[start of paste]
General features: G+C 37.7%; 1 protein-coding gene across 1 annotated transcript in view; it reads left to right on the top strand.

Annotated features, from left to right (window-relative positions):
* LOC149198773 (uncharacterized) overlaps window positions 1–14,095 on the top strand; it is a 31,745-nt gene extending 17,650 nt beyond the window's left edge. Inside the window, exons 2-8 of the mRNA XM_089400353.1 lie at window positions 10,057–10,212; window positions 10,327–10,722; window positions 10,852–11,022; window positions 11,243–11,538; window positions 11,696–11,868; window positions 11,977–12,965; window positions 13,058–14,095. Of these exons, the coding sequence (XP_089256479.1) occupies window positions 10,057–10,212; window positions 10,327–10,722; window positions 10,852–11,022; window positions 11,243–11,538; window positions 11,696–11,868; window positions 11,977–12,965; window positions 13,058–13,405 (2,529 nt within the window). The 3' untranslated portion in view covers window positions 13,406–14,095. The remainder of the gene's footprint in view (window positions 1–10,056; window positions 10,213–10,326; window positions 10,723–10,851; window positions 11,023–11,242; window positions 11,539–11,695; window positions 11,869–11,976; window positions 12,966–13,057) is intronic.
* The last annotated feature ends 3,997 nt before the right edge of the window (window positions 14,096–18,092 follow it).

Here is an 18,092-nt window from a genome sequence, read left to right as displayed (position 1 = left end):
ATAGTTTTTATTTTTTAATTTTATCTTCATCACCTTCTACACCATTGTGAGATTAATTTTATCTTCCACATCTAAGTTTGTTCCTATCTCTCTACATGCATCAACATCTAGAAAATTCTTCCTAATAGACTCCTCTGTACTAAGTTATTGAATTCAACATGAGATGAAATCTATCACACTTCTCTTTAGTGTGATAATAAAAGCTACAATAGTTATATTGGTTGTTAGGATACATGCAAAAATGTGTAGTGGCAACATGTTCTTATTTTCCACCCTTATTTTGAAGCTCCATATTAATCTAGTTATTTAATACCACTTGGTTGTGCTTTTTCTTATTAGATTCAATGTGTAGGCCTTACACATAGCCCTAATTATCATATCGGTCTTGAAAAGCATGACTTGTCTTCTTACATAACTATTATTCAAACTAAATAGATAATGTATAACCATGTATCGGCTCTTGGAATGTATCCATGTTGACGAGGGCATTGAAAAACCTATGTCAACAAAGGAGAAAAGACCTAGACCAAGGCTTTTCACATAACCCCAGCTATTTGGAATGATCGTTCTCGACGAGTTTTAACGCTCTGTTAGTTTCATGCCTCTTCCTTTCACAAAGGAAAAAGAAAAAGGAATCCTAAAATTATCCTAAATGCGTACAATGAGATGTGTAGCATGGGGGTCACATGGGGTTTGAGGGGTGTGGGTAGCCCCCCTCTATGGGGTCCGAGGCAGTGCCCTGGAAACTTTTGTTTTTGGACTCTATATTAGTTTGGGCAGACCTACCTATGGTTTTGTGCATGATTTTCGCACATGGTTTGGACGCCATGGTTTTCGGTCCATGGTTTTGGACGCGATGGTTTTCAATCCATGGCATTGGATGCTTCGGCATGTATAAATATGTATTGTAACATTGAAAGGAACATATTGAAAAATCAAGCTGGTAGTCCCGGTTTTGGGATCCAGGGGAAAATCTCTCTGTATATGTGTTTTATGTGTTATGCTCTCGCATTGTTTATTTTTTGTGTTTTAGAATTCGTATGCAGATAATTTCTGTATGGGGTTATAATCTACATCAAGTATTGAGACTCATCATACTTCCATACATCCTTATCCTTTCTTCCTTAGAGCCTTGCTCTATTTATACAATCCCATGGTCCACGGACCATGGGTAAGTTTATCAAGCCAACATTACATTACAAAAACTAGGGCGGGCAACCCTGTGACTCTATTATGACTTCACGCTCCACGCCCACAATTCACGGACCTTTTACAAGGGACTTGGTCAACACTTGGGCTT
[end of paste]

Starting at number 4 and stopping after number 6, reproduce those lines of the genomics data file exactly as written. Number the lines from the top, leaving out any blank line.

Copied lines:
* The last annotated feature ends 3,997 nt before the right edge of the window (window positions 14,096–18,092 follow it).

Here is an 18,092-nt window from a genome sequence, read left to right as displayed (position 1 = left end):
ATAGTTTTTATTTTTTAATTTTATCTTCATCACCTTCTACACCATTGTGAGATTAATTTTATCTTCCACATCTAAGTTTGTTCCTATCTCTCTACATGCATCAACATCTAGAAAATTCTTCCTAATAGACTCCTCTGTACTAAGTTATTGAATTCAACATGAGATGAAATCTATCACACTTCTCTTTAGTGTGATAATAAAAGCTACAATAGTTATATTGGTTGTTAGGATACATGCAAAAATGTGTAGTGGCAACATGTTCTTATTTTCCACCCTTATTTTGAAGCTCCATATTAATCTAGTTATTTAATACCACTTGGTTGTGCTTTTTCTTATTAGATTCAATGTGTAGGCCTTACACATAGCCCTAATTATCATATCGGTCTTGAAAAGCATGACTTGTCTTCTTACATAACTATTATTCAAACTAAATAGATAATGTATAACCATGTATCGGCTCTTGGAATGTATCCATGTTGACGAGGGCATTGAAAAACCTATGTCAACAAAGGAGAAAAGACCTAGACCAAGGCTTTTCACATAACCCCAGCTATTTGGAATGATCGTTCTCGACGAGTTTTAACGCTCTGTTAGTTTCATGCCTCTTCCTTTCACAAAGGAAAAAGAAAAAGGAATCCTAAAATTATCCTAAATGCGTACAATGAGATGTGTAGCATGGGGGTCACATGGGGTTTGAGGGGTGTGGGTAGCCCCCCTCTATGGGGTCCGAGGCAGTGCCCTGGAAACTTTTGTTTTTGGACTCTATATTAGTTTGGGCAGACCTACCTATGGTTTTGTGCATGATTTTCGCACATGGTTTGGACGCCATGGTTTTCGGTCCATGGTTTTGGACGCGATGGTTTTCAATCCATGGCATTGGATGCTTCGGCATGTATAAATATGTATTGTAACATTGAAAGGAACATATTGAAAAATCAAGCTGGTAGTCCCGGTTTTGGGATCCAGGGGAAAATCTCTCTGTATATGTGTTTTATGTGTTATGCTCTCGCATTGTTTATTTTTTGTGTTTTAGAATTCGTATGCAGATAATTTCTGTATGGGGTTATAATCTACATCAAGTATTGAGACTCATCATACTTCCATACATCCTTATCCTTTCTTCCTTAGAGCCTTGCTCTATTTATACAATCCCATGGTCCACGGACCATGGGTAAGTTTATCAAGCCAACATTACATTACAAAAACTAGGGCGGGCAACCCTGTGACTCTATTATGACTTCACGCTCCACGCCCACAATTCACGGACCTTTTACAAGGGACTTGGTCAACACTTGGGCTT